House of Commons Hansard #205 of the 37th Parliament, 1st Session. (The original version is on Parliament's site.) The word of the day was pesticides.

Topics

Government Contracts
Oral Question Period

2:35 p.m.

Ottawa South
Ontario

Liberal

John Manley Deputy Prime Minister

Mr. Speaker, I think the people of Canada are just getting a little tired of hearing these people get up, and a whole bunch of them do it--

Government Contracts
Oral Question Period

2:35 p.m.

Some hon. members

Oh, oh.

Government Contracts
Oral Question Period

2:35 p.m.

Liberal

John Manley Ottawa South, ON

And they all yak, yak, yak while I answer.

They get up day after day, throwing mud, making allegations, unsubstantiated allegations. They will not make them outside where they are not safe, with the legal protections of parliamentary privilege. Yesterday we caught them dead to rights making allegations that were totally wrong, and today they will not even get up and say that one was wrong. That is the measure of their integrity.

Government Contracts
Oral Question Period

2:35 p.m.

Bloc

Christiane Gagnon Québec, QC

Mr. Speaker, in a few days, the Minister of Public Works and Government Services will be announcing changes to the sponsorship program. Last month, the Bloc Quebecois proposed an alternative: elimination of the middleman so that all of the funds would go directly to a support program for cultural and sporting activities.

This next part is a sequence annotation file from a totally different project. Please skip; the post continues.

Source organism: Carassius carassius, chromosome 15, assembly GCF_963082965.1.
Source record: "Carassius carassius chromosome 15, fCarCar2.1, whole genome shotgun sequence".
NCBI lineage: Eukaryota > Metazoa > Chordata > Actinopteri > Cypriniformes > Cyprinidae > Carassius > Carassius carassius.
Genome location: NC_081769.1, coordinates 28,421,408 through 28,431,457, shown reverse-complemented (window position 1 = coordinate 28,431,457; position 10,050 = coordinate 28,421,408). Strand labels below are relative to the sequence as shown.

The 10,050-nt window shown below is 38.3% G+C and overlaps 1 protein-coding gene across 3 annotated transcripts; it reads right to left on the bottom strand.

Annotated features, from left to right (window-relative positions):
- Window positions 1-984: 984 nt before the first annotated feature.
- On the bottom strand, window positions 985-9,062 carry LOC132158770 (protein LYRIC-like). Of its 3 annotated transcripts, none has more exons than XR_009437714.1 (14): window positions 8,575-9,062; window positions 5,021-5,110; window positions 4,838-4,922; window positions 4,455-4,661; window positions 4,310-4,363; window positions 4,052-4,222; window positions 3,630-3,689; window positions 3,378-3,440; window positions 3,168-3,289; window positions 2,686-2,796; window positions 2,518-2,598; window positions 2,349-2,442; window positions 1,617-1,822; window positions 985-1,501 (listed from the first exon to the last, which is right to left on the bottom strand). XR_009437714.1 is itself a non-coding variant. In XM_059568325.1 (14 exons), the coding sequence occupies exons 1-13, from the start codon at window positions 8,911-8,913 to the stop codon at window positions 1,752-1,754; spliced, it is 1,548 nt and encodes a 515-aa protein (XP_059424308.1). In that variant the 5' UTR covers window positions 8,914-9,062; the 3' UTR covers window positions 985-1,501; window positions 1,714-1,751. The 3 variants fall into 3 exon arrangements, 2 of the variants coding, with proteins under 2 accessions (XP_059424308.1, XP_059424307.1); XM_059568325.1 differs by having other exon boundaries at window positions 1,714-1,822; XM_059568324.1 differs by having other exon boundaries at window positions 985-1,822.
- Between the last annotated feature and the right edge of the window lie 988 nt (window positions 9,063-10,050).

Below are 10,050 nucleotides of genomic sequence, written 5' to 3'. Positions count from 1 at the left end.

Is the Minister of Public Works and Government Services in a position to tell us whether he plans to announce the conversion of the present sponsorship program along the lines of the Bloc Quebecois proposal?

Government Contracts
Oral Question Period

2:35 p.m.

Wascana
Saskatchewan

Liberal

Ralph Goodale Minister of Public Works and Government Services

Mr. Speaker, I am glad that the Bloc has indicated its support for my position that we should find a system that performs without the use of agencies. That is certainly my objective for the future.

The hon. member will know that we are in the middle of an administrative year where it is difficult to make changes partway through, but I will do my best to deliver a system that does not use agencies.

Government Contracts
Oral Question Period

2:35 p.m.

Bloc

Christiane Gagnon Québec, QC